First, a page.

China or Shuanghui bought Smithfield for the pork. Smithfield's 
production is just 3 percent of Chinese production. But what I 
see happening is what is happening in other industries such as 
paper, steel, glass, solar. We spent the last five years 
looking at these industries.
    Higher value-added manufacturing will move to China; and by 
that I mean, processed products, and they will use the 
Smithfield brand name. We will continue to export pork, a 
steady stream will go on to China with all sorts of negative 
externalities such as pollution mounting, perhaps soy and other 
interrelated feed industries will have their prices going up as 
    We will be exporting more pork but we will be importing 
more processed foods from China. So, we will be exporting more 
commodities as we have been doing. We currently import 560 
percent more technologically advanced products from China than 
we export to it.
    So, we will be importing their processed foods and we will 
be exporting our commodity. And, as we will be importing more 
than we will be exporting, our trade deficit will continue to 
    China is not seeing this as just one acquisition. Shuanghui 
has government support. These going-out companies have 
government support and they see Smithfield as a foot in the 
door. There are going to be very many acquisitions in 
agriculture. I have spoken to people in China and this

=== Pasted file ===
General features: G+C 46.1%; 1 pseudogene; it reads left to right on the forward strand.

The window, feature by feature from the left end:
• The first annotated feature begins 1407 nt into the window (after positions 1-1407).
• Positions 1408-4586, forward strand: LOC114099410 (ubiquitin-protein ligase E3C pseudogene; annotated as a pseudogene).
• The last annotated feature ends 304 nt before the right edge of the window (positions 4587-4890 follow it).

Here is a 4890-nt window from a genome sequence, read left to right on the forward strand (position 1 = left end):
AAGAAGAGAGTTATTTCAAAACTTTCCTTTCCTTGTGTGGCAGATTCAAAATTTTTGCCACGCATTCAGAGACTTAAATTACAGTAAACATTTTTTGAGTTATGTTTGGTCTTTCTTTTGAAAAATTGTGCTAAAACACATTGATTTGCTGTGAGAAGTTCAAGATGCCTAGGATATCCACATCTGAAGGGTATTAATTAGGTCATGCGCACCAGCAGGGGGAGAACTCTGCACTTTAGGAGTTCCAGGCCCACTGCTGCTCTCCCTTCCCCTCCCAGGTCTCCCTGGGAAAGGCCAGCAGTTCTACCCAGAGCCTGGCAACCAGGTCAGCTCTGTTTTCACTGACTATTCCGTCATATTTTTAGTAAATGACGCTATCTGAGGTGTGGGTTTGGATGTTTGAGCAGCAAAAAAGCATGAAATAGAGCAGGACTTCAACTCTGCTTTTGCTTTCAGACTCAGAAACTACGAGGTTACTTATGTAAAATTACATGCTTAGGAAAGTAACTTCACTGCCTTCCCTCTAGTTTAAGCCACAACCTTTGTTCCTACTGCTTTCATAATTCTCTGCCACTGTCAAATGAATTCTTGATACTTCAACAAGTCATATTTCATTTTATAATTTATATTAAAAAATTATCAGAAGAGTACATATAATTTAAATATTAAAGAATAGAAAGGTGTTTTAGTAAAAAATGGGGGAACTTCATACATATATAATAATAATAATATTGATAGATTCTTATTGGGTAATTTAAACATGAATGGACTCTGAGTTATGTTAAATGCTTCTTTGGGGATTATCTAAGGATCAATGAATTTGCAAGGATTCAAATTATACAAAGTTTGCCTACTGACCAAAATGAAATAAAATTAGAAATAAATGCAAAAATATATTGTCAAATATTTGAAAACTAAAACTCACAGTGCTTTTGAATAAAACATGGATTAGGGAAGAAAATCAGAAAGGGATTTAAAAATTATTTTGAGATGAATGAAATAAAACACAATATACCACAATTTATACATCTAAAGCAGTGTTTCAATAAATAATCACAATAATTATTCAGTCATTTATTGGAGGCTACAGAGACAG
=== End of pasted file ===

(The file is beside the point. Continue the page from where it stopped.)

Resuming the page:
acquisition is being very carefully monitored. There are other 
companies that are waiting in the wings to buy more American 
companies; and so, this is a weighty decision and I think this 
really has to be looked at very carefully as to what we want to 
do with the agricultural sector in this country.
    Chairwoman Stabenow. Thank you.
    Commissioner Slane.
    Mr. Slane. Senator, I think it is important to note that 
Shuanghui as production and distribution systems in Japan and 
South Korea so they are obviously penetrating that market; and 
with the subsidies from the Chinese government, I think 
eventually long-term they could undermine U.S. exports to those 
    Ms. Haley. Yes.
    Chairwoman Stabenow. Thank you. My time is up. If there are 
other members that have questions.
    Senator Thune.
    Senator Thune. Thanks, Madam Chair.
    I just wanted to take advantage of Mr. Slaughter's 
expertise while we are here and ask a question. I would like to 
hear, in your words, what you see as the long-term implications 
of the merger and acquisition on the American food 
manufacturing industry. And to be more precise, is this 
acquisition going to be a job creator for American workers?
    Mr. Slaughter. Thank you, Senator. It has every potential 
to do so; and if I could echo Mr. Pope's response to your 
question earlier about the long-term, the one dimension in 
which I hope he is wrong is that in five to ten years 
Smithfield does not have 46,000 employees in America, they have 
56-or 66,000.
    Most of the growth in the world is outside of the United 
States. I will echo the Chairman Stabenow's nice framing. The 
number I will give economically is 22 million. There are over 
22 million under and unemployed Americans in America today.
    We need to try to create for the next five to ten years 
approximately 20,000,000 new jobs in America, and a lot of